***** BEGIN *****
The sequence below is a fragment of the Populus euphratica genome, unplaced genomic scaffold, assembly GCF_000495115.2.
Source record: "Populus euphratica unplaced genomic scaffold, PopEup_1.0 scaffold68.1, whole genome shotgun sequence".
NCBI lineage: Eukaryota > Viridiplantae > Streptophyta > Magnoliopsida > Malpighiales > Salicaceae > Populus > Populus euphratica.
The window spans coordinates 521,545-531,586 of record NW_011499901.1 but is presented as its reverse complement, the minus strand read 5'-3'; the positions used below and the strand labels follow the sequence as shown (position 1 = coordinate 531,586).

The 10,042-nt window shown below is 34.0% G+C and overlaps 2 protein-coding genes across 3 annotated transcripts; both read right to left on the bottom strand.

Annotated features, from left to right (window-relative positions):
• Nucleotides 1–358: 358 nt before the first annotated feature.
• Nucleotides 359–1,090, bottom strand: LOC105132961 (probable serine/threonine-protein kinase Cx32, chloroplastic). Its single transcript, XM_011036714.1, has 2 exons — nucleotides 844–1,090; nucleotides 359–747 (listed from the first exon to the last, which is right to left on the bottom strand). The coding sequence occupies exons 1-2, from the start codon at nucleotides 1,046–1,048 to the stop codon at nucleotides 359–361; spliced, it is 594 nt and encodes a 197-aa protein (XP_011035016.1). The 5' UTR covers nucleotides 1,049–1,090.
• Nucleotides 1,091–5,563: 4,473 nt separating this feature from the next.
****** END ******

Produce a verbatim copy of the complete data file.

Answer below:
The sequence below is a fragment of the Populus euphratica genome, unplaced genomic scaffold, assembly GCF_000495115.2.
Source record: "Populus euphratica unplaced genomic scaffold, PopEup_1.0 scaffold68.1, whole genome shotgun sequence".
NCBI lineage: Eukaryota > Viridiplantae > Streptophyta > Magnoliopsida > Malpighiales > Salicaceae > Populus > Populus euphratica.
The window spans coordinates 521,545-531,586 of record NW_011499901.1 but is presented as its reverse complement, the minus strand read 5'-3'; the positions used below and the strand labels follow the sequence as shown (position 1 = coordinate 531,586).

The 10,042-nt window shown below is 34.0% G+C and overlaps 2 protein-coding genes across 3 annotated transcripts; both read right to left on the bottom strand.

Annotated features, from left to right (window-relative positions):
• Nucleotides 1–358: 358 nt before the first annotated feature.
• Nucleotides 359–1,090, bottom strand: LOC105132961 (probable serine/threonine-protein kinase Cx32, chloroplastic). Its single transcript, XM_011036714.1, has 2 exons — nucleotides 844–1,090; nucleotides 359–747 (listed from the first exon to the last, which is right to left on the bottom strand). The coding sequence occupies exons 1-2, from the start codon at nucleotides 1,046–1,048 to the stop codon at nucleotides 359–361; spliced, it is 594 nt and encodes a 197-aa protein (XP_011035016.1). The 5' UTR covers nucleotides 1,049–1,090.
• Nucleotides 1,091–5,563: 4,473 nt separating this feature from the next.